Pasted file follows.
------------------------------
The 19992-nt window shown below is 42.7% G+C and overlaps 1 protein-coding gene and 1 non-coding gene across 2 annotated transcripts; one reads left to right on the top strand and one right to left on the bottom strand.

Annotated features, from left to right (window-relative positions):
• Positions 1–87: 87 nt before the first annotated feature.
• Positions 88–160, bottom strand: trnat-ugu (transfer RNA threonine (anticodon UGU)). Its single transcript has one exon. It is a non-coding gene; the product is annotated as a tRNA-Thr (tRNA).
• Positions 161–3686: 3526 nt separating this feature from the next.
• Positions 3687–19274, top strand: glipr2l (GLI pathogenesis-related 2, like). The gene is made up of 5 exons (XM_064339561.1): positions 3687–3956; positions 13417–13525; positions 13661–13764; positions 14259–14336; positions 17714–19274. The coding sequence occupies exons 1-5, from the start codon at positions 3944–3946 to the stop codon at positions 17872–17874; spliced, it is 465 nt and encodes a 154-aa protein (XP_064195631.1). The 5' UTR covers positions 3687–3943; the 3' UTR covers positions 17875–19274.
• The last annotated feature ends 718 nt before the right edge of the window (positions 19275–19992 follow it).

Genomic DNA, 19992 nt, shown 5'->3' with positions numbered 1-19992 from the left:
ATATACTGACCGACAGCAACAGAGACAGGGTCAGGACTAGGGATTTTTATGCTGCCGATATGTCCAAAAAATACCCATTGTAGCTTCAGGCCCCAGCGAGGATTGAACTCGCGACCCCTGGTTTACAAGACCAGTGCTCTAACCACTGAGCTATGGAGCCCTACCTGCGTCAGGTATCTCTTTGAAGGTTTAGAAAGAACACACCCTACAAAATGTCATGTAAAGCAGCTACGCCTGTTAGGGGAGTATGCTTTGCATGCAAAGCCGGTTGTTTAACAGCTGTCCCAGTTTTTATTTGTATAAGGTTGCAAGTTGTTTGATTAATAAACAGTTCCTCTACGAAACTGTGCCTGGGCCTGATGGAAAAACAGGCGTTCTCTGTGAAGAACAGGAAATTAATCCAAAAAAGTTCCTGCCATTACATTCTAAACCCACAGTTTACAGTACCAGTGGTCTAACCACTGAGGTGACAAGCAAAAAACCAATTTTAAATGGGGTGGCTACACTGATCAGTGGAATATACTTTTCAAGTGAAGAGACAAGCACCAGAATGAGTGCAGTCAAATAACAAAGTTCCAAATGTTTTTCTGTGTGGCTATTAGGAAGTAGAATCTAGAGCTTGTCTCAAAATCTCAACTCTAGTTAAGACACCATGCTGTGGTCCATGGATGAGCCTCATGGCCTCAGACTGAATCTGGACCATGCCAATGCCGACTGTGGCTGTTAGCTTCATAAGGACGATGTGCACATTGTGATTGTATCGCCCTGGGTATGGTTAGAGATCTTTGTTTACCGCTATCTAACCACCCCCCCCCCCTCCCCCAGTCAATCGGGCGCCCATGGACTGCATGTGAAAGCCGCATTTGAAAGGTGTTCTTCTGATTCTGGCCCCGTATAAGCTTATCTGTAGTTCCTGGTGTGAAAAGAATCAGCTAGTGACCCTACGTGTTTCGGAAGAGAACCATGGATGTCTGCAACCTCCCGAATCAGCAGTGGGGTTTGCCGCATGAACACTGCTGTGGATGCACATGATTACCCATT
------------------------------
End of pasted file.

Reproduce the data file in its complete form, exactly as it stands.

The 19992-nt window shown below is 42.7% G+C and overlaps 1 protein-coding gene and 1 non-coding gene across 2 annotated transcripts; one reads left to right on the top strand and one right to left on the bottom strand.

Annotated features, from left to right (window-relative positions):
• Positions 1–87: 87 nt before the first annotated feature.
• Positions 88–160, bottom strand: trnat-ugu (transfer RNA threonine (anticodon UGU)). Its single transcript has one exon. It is a non-coding gene; the product is annotated as a tRNA-Thr (tRNA).
• Positions 161–3686: 3526 nt separating this feature from the next.
• Positions 3687–19274, top strand: glipr2l (GLI pathogenesis-related 2, like). The gene is made up of 5 exons (XM_064339561.1): positions 3687–3956; positions 13417–13525; positions 13661–13764; positions 14259–14336; positions 17714–19274. The coding sequence occupies exons 1-5, from the start codon at positions 3944–3946 to the stop codon at positions 17872–17874; spliced, it is 465 nt and encodes a 154-aa protein (XP_064195631.1). The 5' UTR covers positions 3687–3943; the 3' UTR covers positions 17875–19274.
• The last annotated feature ends 718 nt before the right edge of the window (positions 19275–19992 follow it).

Genomic DNA, 19992 nt, shown 5'->3' with positions numbered 1-19992 from the left:
ATATACTGACCGACAGCAACAGAGACAGGGTCAGGACTAGGGATTTTTATGCTGCCGATATGTCCAAAAAATACCCATTGTAGCTTCAGGCCCCAGCGAGGATTGAACTCGCGACCCCTGGTTTACAAGACCAGTGCTCTAACCACTGAGCTATGGAGCCCTACCTGCGTCAGGTATCTCTTTGAAGGTTTAGAAAGAACACACCCTACAAAATGTCATGTAAAGCAGCTACGCCTGTTAGGGGAGTATGCTTTGCATGCAAAGCCGGTTGTTTAACAGCTGTCCCAGTTTTTATTTGTATAAGGTTGCAAGTTGTTTGATTAATAAACAGTTCCTCTACGAAACTGTGCCTGGGCCTGATGGAAAAACAGGCGTTCTCTGTGAAGAACAGGAAATTAATCCAAAAAAGTTCCTGCCATTACATTCTAAACCCACAGTTTACAGTACCAGTGGTCTAACCACTGAGGTGACAAGCAAAAAACCAATTTTAAATGGGGTGGCTACACTGATCAGTGGAATATACTTTTCAAGTGAAGAGACAAGCACCAGAATGAGTGCAGTCAAATAACAAAGTTCCAAATGTTTTTCTGTGTGGCTATTAGGAAGTAGAATCTAGAGCTTGTCTCAAAATCTCAACTCTAGTTAAGACACCATGCTGTGGTCCATGGATGAGCCTCATGGCCTCAGACTGAATCTGGACCATGCCAATGCCGACTGTGGCTGTTAGCTTCATAAGGACGATGTGCACATTGTGATTGTATCGCCCTGGGTATGGTTAGAGATCTTTGTTTACCGCTATCTAACCACCCCCCCCCCCTCCCCCAGTCAATCGGGCGCCCATGGACTGCATGTGAAAGCCGCATTTGAAAGGTGTTCTTCTGATTCTGGCCCCGTATAAGCTTATCTGTAGTTCCTGGTGTGAAAAGAATCAGCTAGTGACCCTACGTGTTTCGGAAGAGAACCATGGATGTCTGCAACCTCCCGAATCAGCAGTGGGGTTTGCCGCATGAACACTGCTGTGGATGCACATGATTACCCATT